Symantec plays-down security hole in Norton AntiVirus

Symantec plays-down security hole in Norton AntiVirus

Summary: Symantec has admitted its flagship consumer security application, Norton AntiVirus 2005, has a security vulnerability that allows certain types of malicious script to infect a user's personal computer with a virus. However, a Symantec spokesperson told ZDNet Australia  that the flaw was not a threat to users because it only affected systems that are running Windows with administrator rights.

SHARE:
TOPICS: Security, Symantec
6
Symantec has admitted its flagship consumer security application, Norton AntiVirus 2005, has a security vulnerability that allows certain types of malicious script to infect a user's personal computer with a virus.

However, a Symantec spokesperson told ZDNet Australia  that the flaw was not a threat to users because it only affected systems that are running Windows with administrator rights.

"Symantec would like to reiterate that the situation described is one of access rather than threat. The VBS scripts described can only be successfully run on the target system with administrator rights," the spokesperson said.

Security researcher Dan Milisic, who discovered the vulnerability in October, told ZDNet Australia  that Symantec is "missing the point" and trying to "mislead" its customers because Norton AntiVirus 2005 is an application designed for consumers, the majority of whom run their computers with administrator rights.

"They're not saying my code doesn't work because they can't -- it does. They can however choose to completely miss the point. Norton AntiVirus is aimed at the Home and SOHO market. There is a separate product for corporate protection. By default, in the Windows XP OOBE (Out Of Box Experience) users are administrators," Milisic said.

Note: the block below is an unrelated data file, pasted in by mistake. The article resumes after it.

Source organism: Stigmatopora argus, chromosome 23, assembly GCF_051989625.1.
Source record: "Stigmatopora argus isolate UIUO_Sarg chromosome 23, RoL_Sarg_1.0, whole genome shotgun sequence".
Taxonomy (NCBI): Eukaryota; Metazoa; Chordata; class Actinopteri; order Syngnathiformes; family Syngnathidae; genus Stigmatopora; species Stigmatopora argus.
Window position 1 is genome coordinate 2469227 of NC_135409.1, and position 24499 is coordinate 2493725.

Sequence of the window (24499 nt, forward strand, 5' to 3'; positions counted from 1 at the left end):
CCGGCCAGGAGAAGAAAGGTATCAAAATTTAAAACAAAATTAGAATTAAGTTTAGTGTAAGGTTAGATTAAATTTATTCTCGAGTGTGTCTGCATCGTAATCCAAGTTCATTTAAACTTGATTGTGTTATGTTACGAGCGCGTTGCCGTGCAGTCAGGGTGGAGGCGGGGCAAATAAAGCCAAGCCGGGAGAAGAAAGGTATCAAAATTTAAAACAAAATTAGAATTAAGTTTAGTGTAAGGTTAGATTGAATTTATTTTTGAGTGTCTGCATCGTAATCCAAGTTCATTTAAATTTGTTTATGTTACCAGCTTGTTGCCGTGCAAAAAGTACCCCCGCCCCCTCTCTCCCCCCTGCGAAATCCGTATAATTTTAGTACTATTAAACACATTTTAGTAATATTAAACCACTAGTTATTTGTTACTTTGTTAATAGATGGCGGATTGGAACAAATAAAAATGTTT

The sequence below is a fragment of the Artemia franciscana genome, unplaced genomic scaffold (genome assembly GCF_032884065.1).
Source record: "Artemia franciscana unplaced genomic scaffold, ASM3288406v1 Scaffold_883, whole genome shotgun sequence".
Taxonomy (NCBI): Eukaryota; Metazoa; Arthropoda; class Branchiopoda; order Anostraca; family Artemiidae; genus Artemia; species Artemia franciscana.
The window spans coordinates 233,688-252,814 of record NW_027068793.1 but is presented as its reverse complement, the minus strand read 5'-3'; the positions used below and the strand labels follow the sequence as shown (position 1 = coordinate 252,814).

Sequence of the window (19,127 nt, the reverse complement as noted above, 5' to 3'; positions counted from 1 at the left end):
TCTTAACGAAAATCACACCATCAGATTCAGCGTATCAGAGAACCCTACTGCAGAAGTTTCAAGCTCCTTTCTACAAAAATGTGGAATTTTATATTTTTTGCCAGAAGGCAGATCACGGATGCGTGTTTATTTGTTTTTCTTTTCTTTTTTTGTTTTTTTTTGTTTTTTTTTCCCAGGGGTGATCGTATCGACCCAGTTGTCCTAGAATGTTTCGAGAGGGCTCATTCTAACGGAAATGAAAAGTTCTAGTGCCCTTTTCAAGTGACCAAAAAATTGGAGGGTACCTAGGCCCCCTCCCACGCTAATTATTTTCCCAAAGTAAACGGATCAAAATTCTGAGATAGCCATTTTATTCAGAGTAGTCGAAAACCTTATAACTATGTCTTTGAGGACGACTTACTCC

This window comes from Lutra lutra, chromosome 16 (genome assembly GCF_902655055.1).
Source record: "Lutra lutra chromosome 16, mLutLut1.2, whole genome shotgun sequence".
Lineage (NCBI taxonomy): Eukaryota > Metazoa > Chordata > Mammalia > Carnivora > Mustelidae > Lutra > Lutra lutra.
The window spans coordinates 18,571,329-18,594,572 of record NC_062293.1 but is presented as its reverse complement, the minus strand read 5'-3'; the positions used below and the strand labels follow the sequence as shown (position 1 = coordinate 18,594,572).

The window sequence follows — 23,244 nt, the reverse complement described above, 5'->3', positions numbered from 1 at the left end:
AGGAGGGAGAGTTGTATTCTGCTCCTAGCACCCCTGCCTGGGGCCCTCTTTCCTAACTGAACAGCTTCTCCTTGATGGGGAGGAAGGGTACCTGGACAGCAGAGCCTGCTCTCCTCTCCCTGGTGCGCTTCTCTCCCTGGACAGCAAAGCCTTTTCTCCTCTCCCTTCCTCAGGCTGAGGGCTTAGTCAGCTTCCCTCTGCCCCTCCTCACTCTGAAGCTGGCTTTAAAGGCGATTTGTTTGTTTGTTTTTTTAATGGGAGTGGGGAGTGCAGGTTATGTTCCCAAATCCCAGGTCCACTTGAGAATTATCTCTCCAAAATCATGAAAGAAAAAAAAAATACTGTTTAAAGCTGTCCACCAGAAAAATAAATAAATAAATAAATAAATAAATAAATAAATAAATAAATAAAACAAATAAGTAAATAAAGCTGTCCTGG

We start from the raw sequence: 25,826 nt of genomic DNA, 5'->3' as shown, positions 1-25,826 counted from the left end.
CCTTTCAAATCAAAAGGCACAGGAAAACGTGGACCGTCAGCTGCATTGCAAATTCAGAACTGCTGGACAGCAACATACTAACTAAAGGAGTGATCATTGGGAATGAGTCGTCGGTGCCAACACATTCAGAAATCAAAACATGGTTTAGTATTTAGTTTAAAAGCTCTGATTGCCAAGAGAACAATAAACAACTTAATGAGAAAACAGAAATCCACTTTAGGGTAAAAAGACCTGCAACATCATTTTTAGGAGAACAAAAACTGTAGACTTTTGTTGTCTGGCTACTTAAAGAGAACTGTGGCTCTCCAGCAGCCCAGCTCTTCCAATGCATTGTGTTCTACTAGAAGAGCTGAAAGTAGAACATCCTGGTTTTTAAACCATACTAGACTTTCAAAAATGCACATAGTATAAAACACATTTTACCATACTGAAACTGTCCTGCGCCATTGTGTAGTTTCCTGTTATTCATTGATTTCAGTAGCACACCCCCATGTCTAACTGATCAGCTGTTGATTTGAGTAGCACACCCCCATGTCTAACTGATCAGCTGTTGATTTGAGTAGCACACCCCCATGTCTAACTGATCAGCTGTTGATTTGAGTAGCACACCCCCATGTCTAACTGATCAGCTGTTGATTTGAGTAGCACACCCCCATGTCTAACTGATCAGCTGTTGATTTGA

Foad Fadaghi, senior industry analyst at Frost & Sullivan Australia, who would not comment on this specific issue with Symantec, agreed that in general consumers tend to log in as administrators, which is why there have been so many problems with things like rogue diallers, which hijack a system's dial-up Internet connection and call premium rate numbers to run up huge bills.

"The malicious dialler programs need admin rights as well but there are widespread incidents of it happening. In businesses [admin rights] are not so much of an issue but in the consumer market it might be," Fadaghi said.

To further demonstrate the flaw, Milisic created a small 'movie' of his script in action.

In the movie, which has been seen by ZDNet Australia , Milisic demonstrates how running his scripts can infect an apparently protected computer with a virus.

Milisic said: 'You can see that Script Blocking gets completely uninstalled. Also notice that Auto-Protect doesn't kick in until you click on the tray icon and launch the NAV console. By then, the 'virus' has already launched -- you can see in the cmd.exe window.

"Putting this together was pretty simple and worth the effort to properly address Symantec's response. I will let the presentation speak for itself," he added.

Topics: Security, Symantec

Munir Kotadia

About Munir Kotadia

Munir first became involved with online publishing in 1998 when he joined ZDNet UK and later moved into print publishing as Chief Reporter for IT Week, part of ZDNet UK, a weekly trade newspaper targeted at Enterprise IT managers. He later moved back into online publishing as Senior News Reporter for ZDNet UK.